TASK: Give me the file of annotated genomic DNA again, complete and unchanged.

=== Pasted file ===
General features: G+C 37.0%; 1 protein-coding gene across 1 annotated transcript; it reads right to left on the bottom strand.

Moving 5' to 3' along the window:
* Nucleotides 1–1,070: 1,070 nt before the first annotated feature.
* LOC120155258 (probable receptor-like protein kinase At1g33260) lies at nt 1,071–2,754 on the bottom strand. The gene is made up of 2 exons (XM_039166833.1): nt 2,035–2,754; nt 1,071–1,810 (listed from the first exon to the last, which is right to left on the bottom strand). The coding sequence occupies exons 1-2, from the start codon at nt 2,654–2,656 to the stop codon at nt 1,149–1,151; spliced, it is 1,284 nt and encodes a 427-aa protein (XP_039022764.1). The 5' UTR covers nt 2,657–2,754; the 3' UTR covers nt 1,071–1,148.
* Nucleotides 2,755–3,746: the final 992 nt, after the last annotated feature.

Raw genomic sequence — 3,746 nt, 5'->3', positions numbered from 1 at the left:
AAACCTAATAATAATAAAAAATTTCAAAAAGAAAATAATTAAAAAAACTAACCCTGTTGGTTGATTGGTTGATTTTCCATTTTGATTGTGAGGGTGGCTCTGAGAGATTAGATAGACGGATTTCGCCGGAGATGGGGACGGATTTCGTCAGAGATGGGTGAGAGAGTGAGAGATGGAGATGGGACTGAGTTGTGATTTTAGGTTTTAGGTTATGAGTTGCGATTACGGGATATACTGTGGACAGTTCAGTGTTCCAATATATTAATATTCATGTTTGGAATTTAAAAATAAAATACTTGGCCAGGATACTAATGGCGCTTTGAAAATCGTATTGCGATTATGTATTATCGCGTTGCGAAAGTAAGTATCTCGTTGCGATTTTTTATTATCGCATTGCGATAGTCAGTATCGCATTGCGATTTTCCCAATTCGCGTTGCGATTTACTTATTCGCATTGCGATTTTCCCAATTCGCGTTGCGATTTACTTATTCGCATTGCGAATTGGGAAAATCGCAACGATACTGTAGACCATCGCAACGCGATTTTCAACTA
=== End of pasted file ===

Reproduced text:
General features: G+C 37.0%; 1 protein-coding gene across 1 annotated transcript; it reads right to left on the bottom strand.

Moving 5' to 3' along the window:
* Nucleotides 1–1,070: 1,070 nt before the first annotated feature.
* LOC120155258 (probable receptor-like protein kinase At1g33260) lies at nt 1,071–2,754 on the bottom strand. The gene is made up of 2 exons (XM_039166833.1): nt 2,035–2,754; nt 1,071–1,810 (listed from the first exon to the last, which is right to left on the bottom strand). The coding sequence occupies exons 1-2, from the start codon at nt 2,654–2,656 to the stop codon at nt 1,149–1,151; spliced, it is 1,284 nt and encodes a 427-aa protein (XP_039022764.1). The 5' UTR covers nt 2,657–2,754; the 3' UTR covers nt 1,071–1,148.
* Nucleotides 2,755–3,746: the final 992 nt, after the last annotated feature.

Raw genomic sequence — 3,746 nt, 5'->3', positions numbered from 1 at the left:
AAACCTAATAATAATAAAAAATTTCAAAAAGAAAATAATTAAAAAAACTAACCCTGTTGGTTGATTGGTTGATTTTCCATTTTGATTGTGAGGGTGGCTCTGAGAGATTAGATAGACGGATTTCGCCGGAGATGGGGACGGATTTCGTCAGAGATGGGTGAGAGAGTGAGAGATGGAGATGGGACTGAGTTGTGATTTTAGGTTTTAGGTTATGAGTTGCGATTACGGGATATACTGTGGACAGTTCAGTGTTCCAATATATTAATATTCATGTTTGGAATTTAAAAATAAAATACTTGGCCAGGATACTAATGGCGCTTTGAAAATCGTATTGCGATTATGTATTATCGCGTTGCGAAAGTAAGTATCTCGTTGCGATTTTTTATTATCGCATTGCGATAGTCAGTATCGCATTGCGATTTTCCCAATTCGCGTTGCGATTTACTTATTCGCATTGCGATTTTCCCAATTCGCGTTGCGATTTACTTATTCGCATTGCGAATTGGGAAAATCGCAACGATACTGTAGACCATCGCAACGCGATTTTCAACTA